He said “the real reason” for such an intervention by the U.S. and the West was “the United States strategic intentions to disrupt the evolving ‘Shi’a Crescent’ in the Northern Tier of the Middle East.”
That “Shi’a Crescent” includes not only Shi’a Iran but also Iraq, which is governed by a Shi’a Prime Minister Nouri al-Maliki who is sympathetic to Iran; and Syria and now Lebanon, given the influence of the Iranian-backed resistance group, Hezbollah.

Syria is closely allied with Iran and Hezbollah in Lebanon. In fact, Iran has sent in Iranian Revolutionary Guard Corps fighters into Syria, as has Hezbollah, to fight alongside Syrian military forces.

Along with these outside Shi’a fighters, Iraq’s al-Madhi Army under the leadership of the Shi’ite cleric Muqtada al-Sadr has committed some 2,000 fighters to aid the Syrian government in its battle with the Syrian opposition and outside Islamist militant foreign fighters.

It was the al-Mahdi Army which undertook the first major armed confrontation against U.S.-led forces in Iraq in 2004.

This also helps explain the latest threat from Sheikh al-Battat who is Shi’a and similarly is tied to Iran.

These Shi’ite fighters have been fighting alongside the Shi’a-Alawite al-Assad ever since al-Qaida operatives began to be funneled into Syria under Saudi and Qatari auspices.

Kapila said these developments “highlight the quagmire into which the United States and the West would be walking into should they decide to militarily intervene in Syria in favor of the Syrian rebel forces created to effect a regime-change in Damascus.”

At the same time, Iran has its own designs for the region, Kapila said.

“It needs to be noted that the emergence of a potent Shi’a Crescent in the Northern Tier of the Middle East figures heavily as a threat perception in Israeli strategic calculus,” Kapila said.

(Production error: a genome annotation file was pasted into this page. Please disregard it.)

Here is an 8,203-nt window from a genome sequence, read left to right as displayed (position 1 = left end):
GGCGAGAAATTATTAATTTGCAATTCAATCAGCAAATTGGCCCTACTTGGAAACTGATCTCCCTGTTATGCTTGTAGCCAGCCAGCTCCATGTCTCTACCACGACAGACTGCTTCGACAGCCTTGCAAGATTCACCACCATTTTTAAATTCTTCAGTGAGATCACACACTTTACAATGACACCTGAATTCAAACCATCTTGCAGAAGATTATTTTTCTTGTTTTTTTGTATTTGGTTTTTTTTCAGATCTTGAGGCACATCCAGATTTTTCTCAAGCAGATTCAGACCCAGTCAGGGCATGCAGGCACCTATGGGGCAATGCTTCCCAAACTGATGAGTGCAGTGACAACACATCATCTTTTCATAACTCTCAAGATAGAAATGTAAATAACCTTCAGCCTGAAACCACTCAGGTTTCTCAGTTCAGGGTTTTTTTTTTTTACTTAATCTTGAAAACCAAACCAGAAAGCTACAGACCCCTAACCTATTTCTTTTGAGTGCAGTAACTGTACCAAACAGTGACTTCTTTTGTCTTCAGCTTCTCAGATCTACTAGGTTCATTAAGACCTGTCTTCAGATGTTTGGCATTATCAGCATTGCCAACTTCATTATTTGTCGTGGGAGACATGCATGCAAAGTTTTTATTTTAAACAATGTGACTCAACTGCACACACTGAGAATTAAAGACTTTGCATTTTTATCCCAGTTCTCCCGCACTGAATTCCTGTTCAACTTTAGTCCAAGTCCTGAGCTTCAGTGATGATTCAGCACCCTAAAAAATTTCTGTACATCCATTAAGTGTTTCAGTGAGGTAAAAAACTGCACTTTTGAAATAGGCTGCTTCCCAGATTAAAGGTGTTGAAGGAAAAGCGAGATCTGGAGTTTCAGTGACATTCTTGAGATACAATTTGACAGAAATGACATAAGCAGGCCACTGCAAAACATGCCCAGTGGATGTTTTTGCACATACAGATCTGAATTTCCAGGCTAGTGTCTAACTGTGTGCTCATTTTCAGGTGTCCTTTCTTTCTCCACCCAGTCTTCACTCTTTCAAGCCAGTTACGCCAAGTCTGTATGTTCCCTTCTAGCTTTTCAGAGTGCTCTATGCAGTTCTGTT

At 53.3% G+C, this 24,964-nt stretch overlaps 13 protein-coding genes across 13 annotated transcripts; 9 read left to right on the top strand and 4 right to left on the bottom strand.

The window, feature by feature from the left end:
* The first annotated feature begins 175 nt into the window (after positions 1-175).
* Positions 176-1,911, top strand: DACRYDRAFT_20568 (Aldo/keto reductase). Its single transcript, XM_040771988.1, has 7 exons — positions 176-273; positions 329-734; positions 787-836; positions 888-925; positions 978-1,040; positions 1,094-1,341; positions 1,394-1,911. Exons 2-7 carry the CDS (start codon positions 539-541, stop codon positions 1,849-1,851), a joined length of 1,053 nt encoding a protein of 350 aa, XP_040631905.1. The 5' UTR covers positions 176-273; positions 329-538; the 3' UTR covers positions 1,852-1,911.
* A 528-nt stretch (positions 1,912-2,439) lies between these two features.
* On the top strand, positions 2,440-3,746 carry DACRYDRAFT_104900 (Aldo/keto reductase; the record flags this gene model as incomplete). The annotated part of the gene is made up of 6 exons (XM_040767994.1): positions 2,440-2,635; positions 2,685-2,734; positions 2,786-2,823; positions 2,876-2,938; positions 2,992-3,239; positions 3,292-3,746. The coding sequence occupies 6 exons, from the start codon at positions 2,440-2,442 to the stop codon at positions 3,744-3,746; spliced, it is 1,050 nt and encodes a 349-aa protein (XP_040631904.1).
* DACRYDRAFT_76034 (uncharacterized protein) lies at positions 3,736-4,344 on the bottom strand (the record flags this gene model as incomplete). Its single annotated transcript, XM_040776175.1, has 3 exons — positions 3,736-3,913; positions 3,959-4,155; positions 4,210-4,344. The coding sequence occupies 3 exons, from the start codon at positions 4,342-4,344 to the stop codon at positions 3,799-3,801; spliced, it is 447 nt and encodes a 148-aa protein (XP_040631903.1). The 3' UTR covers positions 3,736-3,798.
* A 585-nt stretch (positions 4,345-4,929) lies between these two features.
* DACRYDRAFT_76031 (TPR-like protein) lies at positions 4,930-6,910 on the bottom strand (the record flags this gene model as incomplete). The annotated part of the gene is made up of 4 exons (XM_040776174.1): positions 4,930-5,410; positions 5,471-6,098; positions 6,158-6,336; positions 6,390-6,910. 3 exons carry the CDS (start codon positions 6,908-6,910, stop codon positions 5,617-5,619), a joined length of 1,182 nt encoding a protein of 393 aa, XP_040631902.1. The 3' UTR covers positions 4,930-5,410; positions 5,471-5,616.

Because of Israel’s fixation on Iran and its perception that it is developing nuclear weapons that could be used against it, sources say Israel is working through the security arrangement that has been in existence since the 1979 Camp David Accords that guarantee its security along with Egypt, Saudi Arabia and Jordan.  Turkey similarly is part of that equation.

These Sunni countries, like Israel, are very concerned about the spread of Iran’s influence throughout the region, with the potential of undermining their own governments.

“Globally, it needs to be noted that the so-called Syrian Civil War provoked and impelled by external forces, stands transformed today from a domestic political tussle into a wider Islamic sectarian war between Islamist Sunni oil-rich regimes rich enough to bankroll regime changes wars and the Shi’a Crescent countries,” Kapila said.

Adding to this dimension is the interest of Russia and China in protecting the Syrian regime at all costs.  Both countries oppose any U.S. military intervention. Russian President Vladimir Putin has threatened reprisals should that occur.

“The United States also needs to seriously ponder over the strategic consequences of yet another military intervention in the Middle East destined for ultimate failure,” Kapila said, referring to U.S. intervention in Afghanistan and Iraq before it, both of which are regarded as strategic failures.

“As far as regional players like Saudi Arabia and Qatar obsessed with a regime-change in Syria are concerned, what is being overlooked is that with their vaults overflowing with petrodollars they could have effected a regime change in Syria with these financial reserves through use of Islamist groups,” Kapila said.

“The fact that it has not taken place is indicative that in their calculations is the fact that the Syrian majority may be still with the Damascus regime and any Islamist rebellion would not succeed.”